Acromegaly treatment options include surgical removal of the tumor that is causing acromegaly, drug therapy, and radiation therapy. Each one of these acromegaly treatment options can be successful in its own way. Your doctor can help you to determine which one is best for your specific situation. As with any medical procedure, treatment for acromegaly can have associated side effects and risks, which your doctor can also discuss with you.
Acromegaly Treatment: An Introduction
The goals of acromegaly treatment are to:
- Reduce growth hormone (GH) production to normal levels
- Relieve the pressure that the growing pituitary tumor exerts on the surrounding brain areas to preserve normal pituitary function
- Reverse or improve the acromegaly symptoms.
Currently, the treatment options for acromegaly include:
- Surgical removal of the tumor
- Drug therapy
- Radiation therapy of the pituitary.
Surgery is a rapid and effective treatment for acromegaly. The surgeon reaches the pituitary through an incision in the nose and, with special tools, removes the tumor tissue in a procedure called transsphenoidal surgery. This procedure promptly relieves the pressure on the surrounding brain regions and leads to a lowering of GH levels.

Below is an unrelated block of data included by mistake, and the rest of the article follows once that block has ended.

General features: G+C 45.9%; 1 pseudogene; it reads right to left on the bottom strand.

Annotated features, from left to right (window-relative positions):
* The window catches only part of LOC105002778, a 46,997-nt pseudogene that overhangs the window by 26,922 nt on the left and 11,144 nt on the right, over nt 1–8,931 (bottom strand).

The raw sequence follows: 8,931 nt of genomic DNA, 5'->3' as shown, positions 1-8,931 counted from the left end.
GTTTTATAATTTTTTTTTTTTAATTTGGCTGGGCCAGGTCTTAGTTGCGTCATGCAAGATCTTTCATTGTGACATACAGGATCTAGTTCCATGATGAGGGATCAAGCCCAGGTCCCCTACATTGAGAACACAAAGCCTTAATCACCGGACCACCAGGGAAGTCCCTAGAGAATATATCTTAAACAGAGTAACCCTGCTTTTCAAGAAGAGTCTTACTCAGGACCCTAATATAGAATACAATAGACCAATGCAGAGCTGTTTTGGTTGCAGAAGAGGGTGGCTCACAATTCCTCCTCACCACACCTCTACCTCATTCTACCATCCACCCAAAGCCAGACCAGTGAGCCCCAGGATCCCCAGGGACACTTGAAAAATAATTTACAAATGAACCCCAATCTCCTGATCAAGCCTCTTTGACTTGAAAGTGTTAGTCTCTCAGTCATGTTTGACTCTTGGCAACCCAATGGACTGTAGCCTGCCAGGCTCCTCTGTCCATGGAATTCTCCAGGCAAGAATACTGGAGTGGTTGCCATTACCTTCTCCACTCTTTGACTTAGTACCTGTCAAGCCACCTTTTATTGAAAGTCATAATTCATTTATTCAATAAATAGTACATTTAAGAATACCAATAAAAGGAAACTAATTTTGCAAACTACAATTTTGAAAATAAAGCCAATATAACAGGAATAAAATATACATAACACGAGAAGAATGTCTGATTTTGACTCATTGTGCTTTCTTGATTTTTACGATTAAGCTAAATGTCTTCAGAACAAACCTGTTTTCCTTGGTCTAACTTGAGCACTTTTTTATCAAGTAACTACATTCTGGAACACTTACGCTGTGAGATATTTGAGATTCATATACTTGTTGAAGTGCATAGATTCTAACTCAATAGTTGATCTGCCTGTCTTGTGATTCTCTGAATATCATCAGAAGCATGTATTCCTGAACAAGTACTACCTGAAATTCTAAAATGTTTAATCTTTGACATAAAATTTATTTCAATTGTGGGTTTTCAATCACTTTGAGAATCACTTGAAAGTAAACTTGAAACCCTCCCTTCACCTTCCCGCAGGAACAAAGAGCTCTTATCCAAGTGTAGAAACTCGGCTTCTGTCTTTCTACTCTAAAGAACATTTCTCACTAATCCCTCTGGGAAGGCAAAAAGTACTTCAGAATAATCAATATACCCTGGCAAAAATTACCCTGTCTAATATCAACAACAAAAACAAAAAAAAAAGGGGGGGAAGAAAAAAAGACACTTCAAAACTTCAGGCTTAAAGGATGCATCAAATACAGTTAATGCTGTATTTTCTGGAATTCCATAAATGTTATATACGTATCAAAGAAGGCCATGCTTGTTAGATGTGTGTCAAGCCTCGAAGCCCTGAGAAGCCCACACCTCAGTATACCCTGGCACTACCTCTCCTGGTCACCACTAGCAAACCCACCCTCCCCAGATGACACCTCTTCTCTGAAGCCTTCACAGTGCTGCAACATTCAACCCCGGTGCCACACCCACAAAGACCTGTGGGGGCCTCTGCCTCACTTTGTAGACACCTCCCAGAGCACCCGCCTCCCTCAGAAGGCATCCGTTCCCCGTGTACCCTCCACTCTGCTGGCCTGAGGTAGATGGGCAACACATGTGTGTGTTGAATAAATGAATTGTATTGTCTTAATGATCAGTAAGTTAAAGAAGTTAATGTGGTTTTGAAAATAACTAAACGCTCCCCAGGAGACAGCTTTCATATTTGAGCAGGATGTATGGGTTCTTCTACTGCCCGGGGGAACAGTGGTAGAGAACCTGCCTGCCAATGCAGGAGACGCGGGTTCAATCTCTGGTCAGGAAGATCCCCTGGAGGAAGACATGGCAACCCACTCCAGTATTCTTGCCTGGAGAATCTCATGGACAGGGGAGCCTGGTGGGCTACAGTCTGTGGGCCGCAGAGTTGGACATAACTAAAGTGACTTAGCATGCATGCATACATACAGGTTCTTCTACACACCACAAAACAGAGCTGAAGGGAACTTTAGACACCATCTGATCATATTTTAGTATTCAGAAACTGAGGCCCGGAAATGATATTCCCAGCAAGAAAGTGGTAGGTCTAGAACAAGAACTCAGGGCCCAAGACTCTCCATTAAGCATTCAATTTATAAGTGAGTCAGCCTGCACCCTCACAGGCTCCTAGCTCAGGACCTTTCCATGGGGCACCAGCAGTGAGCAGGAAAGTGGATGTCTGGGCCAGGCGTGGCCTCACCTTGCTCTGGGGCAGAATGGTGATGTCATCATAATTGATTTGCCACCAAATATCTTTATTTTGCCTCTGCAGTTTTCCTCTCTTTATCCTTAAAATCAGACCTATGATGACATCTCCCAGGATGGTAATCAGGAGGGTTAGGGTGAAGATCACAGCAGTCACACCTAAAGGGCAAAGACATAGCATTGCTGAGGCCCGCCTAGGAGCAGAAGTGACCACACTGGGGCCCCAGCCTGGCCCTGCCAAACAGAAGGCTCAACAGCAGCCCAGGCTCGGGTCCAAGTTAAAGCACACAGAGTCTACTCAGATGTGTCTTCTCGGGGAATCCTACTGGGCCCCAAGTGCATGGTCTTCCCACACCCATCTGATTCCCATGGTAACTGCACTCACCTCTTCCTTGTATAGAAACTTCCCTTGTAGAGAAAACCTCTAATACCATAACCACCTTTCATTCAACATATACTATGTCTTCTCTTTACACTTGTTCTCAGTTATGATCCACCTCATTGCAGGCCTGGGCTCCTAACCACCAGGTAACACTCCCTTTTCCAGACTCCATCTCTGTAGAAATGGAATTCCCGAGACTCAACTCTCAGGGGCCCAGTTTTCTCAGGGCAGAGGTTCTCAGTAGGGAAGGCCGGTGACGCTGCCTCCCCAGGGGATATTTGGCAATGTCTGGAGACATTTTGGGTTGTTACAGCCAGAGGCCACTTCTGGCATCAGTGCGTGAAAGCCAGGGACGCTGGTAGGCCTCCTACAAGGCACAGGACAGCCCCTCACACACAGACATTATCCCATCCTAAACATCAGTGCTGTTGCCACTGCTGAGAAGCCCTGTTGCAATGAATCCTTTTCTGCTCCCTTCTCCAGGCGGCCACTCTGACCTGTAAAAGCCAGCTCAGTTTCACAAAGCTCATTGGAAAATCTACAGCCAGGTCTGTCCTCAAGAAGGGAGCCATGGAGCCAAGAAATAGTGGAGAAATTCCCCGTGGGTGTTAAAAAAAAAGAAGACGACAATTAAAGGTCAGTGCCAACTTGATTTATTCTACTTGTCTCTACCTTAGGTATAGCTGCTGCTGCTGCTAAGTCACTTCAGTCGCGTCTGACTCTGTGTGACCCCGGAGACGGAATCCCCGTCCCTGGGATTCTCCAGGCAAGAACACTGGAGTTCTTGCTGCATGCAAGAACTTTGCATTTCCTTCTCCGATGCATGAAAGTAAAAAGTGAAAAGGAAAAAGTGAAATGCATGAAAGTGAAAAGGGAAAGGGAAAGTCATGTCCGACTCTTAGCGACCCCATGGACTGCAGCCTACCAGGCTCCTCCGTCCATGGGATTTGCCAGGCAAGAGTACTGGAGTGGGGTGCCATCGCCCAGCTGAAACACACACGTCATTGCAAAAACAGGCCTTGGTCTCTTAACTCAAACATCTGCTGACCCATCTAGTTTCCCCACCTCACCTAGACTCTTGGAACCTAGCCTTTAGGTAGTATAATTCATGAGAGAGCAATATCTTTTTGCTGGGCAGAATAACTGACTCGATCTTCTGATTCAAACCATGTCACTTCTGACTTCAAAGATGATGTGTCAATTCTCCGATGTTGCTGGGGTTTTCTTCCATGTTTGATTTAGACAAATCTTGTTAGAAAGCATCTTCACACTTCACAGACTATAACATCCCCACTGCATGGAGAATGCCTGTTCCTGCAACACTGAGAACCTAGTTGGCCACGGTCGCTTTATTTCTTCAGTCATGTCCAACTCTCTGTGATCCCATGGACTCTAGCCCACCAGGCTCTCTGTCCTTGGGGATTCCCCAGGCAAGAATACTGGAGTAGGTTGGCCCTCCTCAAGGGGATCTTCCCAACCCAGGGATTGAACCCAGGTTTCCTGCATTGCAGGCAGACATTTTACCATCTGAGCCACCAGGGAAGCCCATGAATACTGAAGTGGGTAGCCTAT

If the surgery is successful, facial appearance and soft tissue swelling improve within a few days. Surgery is most successful in patients with blood GH levels below 40 ng/mL (nanograms per milliliter) before the operation and with pituitary tumors no larger than 10 mm in diameter. The success of this acromegaly treatment also depends on the skill and experience of the surgeon. Furthermore, the success rate depends on what level of GH is defined as a cure. The best measure of surgical success is normalization of GH and insulin-like growth factor (IGF-1) levels. Ideally, GH should be less than 2 ng/mL after the patient is given a glucose test. A review of GH levels in 1,360 patients worldwide immediately after surgery revealed that 60% had random GH levels below 5 ng/ml.
Complications of surgery may include:
- Cerebrospinal fluid leaks
- Damage to the surrounding normal pituitary tissue, requiring lifelong pituitary hormone replacement therapy.
Even when surgery is successful and hormone levels return to normal, patients must be carefully monitored for years for a possible recurrence. More often, hormone levels improve but do not return completely to normal. These patients may then require additional acromegaly treatment, usually with medications.